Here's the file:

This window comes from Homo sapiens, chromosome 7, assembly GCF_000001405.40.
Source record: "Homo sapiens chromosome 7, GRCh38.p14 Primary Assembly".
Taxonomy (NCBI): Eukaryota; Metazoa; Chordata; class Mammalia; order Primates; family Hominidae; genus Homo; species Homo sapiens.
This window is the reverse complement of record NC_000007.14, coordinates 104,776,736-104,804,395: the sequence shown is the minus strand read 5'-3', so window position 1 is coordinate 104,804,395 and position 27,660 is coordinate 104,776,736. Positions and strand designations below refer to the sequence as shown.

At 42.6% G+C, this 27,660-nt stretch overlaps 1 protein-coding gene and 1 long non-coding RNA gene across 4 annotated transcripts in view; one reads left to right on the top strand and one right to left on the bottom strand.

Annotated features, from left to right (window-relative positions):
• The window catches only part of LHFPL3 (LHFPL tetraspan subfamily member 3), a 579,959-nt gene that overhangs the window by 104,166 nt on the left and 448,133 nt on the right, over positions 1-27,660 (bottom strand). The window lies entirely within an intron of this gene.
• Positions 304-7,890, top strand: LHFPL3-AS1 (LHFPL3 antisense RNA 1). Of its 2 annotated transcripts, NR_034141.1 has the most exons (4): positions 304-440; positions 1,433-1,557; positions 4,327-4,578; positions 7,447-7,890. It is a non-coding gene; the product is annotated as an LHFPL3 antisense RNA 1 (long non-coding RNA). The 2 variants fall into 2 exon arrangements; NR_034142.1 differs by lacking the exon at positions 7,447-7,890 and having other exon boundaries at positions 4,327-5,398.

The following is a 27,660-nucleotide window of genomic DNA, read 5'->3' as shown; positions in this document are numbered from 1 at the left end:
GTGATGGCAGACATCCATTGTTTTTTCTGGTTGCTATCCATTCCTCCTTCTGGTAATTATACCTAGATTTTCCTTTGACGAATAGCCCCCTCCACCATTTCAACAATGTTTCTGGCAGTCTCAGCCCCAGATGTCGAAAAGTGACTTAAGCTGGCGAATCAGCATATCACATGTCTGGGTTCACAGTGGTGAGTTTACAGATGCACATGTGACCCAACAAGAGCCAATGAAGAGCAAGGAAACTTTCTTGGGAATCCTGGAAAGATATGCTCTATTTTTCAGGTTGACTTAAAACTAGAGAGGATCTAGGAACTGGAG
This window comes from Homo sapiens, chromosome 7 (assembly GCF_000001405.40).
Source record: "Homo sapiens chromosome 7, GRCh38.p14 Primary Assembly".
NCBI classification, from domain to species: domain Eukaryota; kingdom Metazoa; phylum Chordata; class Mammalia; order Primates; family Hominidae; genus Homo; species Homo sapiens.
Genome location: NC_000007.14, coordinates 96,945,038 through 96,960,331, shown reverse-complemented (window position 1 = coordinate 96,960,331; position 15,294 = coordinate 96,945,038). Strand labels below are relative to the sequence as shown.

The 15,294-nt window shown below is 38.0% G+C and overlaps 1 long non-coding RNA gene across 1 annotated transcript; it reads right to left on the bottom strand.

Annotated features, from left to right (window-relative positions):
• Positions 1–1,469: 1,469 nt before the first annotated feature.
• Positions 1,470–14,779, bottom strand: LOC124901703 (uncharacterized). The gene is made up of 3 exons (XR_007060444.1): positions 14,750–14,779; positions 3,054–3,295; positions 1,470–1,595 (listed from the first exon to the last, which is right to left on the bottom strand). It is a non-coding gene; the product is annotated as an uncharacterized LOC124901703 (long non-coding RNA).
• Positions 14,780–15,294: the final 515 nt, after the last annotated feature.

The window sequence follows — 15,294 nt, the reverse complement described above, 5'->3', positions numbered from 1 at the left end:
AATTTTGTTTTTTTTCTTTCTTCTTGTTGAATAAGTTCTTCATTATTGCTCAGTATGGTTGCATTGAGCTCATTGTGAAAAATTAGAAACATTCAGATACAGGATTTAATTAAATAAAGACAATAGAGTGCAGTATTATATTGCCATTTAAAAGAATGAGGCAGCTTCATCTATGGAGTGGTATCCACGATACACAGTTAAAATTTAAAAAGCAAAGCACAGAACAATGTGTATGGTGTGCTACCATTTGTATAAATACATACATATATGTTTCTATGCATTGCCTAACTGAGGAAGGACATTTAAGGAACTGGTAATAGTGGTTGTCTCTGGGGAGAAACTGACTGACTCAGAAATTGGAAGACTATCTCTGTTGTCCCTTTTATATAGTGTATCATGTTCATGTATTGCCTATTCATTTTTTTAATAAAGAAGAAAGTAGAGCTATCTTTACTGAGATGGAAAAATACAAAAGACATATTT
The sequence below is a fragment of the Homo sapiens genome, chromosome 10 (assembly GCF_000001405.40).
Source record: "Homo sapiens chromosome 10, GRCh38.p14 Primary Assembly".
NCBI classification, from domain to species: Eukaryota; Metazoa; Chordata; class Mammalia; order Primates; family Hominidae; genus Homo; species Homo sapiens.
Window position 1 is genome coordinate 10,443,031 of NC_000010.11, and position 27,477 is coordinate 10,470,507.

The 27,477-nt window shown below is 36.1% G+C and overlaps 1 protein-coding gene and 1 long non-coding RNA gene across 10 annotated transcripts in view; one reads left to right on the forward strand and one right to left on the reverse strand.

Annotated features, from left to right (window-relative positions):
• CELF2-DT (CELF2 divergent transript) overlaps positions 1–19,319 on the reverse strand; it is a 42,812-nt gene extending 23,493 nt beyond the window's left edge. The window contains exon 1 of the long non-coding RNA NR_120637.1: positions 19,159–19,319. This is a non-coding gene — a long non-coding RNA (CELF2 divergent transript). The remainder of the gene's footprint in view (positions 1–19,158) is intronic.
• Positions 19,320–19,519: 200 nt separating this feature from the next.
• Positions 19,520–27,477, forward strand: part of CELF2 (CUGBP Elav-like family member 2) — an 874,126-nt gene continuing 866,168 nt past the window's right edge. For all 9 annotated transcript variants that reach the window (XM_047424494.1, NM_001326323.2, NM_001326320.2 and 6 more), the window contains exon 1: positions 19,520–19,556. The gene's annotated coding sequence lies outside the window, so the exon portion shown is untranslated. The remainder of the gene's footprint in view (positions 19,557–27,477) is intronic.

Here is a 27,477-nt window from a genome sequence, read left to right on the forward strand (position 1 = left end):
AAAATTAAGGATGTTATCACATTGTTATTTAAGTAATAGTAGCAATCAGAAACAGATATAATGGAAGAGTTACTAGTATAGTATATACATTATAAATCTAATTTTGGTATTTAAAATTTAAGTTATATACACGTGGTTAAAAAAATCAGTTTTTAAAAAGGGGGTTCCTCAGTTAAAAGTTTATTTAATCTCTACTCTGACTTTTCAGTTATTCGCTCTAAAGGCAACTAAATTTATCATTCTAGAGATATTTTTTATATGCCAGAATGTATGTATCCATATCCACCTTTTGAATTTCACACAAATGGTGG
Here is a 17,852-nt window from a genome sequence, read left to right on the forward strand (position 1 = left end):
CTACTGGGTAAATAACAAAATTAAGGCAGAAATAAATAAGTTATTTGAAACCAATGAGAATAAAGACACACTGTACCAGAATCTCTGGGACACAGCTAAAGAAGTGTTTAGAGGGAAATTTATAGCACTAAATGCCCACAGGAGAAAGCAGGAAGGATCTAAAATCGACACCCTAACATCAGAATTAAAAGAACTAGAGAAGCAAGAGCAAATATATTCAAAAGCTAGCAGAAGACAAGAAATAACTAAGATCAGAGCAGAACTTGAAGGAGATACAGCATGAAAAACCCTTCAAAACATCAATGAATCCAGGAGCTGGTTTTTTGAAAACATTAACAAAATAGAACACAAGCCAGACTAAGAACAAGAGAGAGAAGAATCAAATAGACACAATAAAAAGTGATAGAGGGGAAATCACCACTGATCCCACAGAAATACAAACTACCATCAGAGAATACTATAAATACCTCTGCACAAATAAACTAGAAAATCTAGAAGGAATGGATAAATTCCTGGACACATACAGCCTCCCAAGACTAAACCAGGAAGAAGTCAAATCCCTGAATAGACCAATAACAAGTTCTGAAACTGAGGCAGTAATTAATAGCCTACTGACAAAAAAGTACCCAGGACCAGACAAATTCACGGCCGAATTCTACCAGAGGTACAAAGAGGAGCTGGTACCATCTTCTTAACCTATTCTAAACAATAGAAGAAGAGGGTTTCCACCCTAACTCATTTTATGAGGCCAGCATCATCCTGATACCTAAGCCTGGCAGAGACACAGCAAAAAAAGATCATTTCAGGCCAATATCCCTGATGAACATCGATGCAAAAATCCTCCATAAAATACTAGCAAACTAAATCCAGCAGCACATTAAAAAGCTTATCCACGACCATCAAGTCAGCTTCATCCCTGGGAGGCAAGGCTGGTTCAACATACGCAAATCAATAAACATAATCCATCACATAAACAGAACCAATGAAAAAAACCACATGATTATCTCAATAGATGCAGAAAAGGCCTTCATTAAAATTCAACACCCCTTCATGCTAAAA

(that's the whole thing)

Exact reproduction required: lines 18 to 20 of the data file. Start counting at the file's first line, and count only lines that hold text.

• Positions 1,470–14,779, bottom strand: LOC124901703 (uncharacterized). The gene is made up of 3 exons (XR_007060444.1): positions 14,750–14,779; positions 3,054–3,295; positions 1,470–1,595 (listed from the first exon to the last, which is right to left on the bottom strand). It is a non-coding gene; the product is annotated as an uncharacterized LOC124901703 (long non-coding RNA).
• Positions 14,780–15,294: the final 515 nt, after the last annotated feature.

The window sequence follows — 15,294 nt, the reverse complement described above, 5'->3', positions numbered from 1 at the left end: